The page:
Should Bryan Price be on the hot seat?

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The Reds lost their eighth consecutive game, dropping Sunday’s contest 3-2 to the Cardinals. The club is now 2-13 on the season, heading towards a fifth consecutive losing season under manager Bryan Price — and perhaps a fourth consecutive season of fewer than 70 wins.

There are whispers that Price is on the hot seat. Steve Mancuso of Redleg Nation wrote a good, level-headed column explaining why firing Price won’t solve the Reds’ woes. A big reason is that the club needs healthy players first and foremost. Currently, Eugenio Suarez, Anthony DeSclafani, Scott Schebler, Rookie Davis, Kevin Shackelford, Michael Lorenzen, and David Hernandez are all on the disabled list. The Reds are also dealing with lots of players not living up to their expected levels of play — chief among them is Joey Votto, who’s batting .250 with a .536 OPS. Adam Duvall has a .479 OPS; Billy Hamilton, .490. Starter Luis Castillo, who has great stuff, has given up 13 runs in 16 innings.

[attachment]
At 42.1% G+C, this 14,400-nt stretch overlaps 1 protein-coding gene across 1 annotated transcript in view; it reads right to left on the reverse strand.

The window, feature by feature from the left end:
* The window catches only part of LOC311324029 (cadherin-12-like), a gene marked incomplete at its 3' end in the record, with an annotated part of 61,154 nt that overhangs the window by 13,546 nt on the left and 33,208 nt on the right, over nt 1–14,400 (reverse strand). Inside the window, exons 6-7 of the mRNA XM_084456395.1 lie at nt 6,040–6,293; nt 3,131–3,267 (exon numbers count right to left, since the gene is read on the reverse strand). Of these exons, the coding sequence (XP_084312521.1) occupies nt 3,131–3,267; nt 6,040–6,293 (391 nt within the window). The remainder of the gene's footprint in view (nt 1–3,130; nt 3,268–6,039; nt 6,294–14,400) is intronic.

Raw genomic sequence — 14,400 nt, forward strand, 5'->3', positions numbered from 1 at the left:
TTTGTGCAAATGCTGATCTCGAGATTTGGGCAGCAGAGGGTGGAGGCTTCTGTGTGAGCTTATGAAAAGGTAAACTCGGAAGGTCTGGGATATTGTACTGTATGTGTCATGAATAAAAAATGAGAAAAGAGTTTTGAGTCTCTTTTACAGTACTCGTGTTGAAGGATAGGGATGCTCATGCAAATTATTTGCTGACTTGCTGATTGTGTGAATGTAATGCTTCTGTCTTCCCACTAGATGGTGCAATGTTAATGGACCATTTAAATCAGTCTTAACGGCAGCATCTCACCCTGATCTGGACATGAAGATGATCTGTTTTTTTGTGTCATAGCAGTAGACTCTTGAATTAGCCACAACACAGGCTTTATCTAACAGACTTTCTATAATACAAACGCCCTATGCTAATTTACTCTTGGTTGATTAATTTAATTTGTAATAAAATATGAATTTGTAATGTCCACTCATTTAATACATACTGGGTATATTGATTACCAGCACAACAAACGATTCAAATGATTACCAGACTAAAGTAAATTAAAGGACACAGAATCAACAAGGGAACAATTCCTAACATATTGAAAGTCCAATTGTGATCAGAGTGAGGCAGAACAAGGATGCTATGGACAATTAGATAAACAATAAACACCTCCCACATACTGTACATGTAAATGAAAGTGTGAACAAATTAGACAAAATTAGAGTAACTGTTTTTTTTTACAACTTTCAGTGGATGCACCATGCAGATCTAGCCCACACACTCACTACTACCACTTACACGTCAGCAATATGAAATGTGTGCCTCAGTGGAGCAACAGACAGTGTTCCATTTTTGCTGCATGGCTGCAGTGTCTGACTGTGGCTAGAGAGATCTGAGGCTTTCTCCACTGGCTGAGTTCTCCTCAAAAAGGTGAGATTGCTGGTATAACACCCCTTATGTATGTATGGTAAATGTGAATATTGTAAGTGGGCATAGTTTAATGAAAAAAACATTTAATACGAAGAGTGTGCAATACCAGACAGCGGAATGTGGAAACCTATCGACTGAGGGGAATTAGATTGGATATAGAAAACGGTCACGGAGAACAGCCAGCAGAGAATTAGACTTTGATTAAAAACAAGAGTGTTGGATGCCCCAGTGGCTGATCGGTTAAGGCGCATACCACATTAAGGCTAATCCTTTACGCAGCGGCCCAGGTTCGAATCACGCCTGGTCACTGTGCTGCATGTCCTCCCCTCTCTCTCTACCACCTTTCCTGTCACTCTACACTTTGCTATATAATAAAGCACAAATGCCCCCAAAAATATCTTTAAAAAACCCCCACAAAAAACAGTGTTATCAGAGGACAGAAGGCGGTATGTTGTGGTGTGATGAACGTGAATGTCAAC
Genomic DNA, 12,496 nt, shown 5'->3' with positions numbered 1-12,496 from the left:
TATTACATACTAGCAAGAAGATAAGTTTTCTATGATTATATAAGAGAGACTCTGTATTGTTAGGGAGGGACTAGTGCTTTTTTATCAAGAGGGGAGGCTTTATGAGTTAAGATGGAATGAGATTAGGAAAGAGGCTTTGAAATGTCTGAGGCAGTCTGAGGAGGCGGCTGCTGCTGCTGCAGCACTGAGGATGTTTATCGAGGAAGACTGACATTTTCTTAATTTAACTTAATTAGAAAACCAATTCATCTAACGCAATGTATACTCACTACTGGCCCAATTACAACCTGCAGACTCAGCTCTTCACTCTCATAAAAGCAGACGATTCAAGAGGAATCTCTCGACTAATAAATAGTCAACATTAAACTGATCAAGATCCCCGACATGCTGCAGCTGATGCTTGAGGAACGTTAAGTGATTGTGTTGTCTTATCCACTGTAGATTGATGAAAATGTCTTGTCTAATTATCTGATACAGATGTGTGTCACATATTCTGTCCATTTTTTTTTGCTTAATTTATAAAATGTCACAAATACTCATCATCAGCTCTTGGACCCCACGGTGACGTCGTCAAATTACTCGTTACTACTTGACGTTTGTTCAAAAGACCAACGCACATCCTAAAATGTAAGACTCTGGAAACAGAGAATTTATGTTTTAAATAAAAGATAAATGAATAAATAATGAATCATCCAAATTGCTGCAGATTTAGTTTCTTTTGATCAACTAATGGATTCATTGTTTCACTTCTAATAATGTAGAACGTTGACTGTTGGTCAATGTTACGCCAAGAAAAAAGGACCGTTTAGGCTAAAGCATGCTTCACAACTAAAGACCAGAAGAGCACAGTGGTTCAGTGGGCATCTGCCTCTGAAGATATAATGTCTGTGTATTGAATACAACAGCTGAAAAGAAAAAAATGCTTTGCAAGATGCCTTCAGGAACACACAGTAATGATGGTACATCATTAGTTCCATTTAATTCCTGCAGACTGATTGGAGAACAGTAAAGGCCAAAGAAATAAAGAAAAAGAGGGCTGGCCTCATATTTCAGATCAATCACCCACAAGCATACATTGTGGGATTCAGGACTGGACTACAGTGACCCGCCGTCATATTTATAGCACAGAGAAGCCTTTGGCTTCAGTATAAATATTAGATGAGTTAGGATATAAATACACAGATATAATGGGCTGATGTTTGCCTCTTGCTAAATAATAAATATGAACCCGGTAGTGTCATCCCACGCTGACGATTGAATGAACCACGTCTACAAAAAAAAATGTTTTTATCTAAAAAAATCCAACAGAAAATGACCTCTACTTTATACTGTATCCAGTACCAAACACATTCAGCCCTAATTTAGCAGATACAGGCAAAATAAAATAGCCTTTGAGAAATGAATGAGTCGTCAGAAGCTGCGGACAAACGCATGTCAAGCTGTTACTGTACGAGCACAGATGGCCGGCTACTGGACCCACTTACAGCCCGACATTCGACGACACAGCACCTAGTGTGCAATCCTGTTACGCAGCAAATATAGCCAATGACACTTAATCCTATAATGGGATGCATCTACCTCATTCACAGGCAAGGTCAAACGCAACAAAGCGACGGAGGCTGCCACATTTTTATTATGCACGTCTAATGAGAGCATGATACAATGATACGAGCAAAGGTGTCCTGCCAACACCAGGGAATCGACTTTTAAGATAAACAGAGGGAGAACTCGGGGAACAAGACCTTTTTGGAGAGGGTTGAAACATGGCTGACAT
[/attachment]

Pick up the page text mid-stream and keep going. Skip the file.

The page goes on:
While firing Price and bringing in a new manager might help Alex Blandino get some more playing time and might help spur a call-up for prospect Nick Senzel, and some more new-school, optimized strategy may be employed, it won’t turn the rebuilding Reds into contenders overnight.

To his credit, Price has also been level-headed about his situation. He says he won’t overuse his players in an effort to keep his job:

Price’s ouster seems like an inevitability, but Mancuso is right — firing him isn’t going to fix all that ails the Reds.

MLB sells share of BAMTech to Walt Disney Co. for $900M

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NEW YORK – Major League Baseball has sold its remaining share of a streaming service technology company to the Walt Disney Co. for $900 million.

The sale was disclosed Tuesday in Walt Disney Co.’s annual filing report through the SEC. MLB received the $900 million in exchange for the 15% stake it still had in a company called BAMTech, which originally started as MLB Advanced Media in 2000.

The technology helped MLB become a leader in sports streaming in the 2000s.

Walt Disney Co. has been buying chunks of BAMTech for the past five years and now owns 100% of the company. The National Hockey League sold its 10% share of BAMTech to Walt Disney Co. for a reported $350 million in 2021.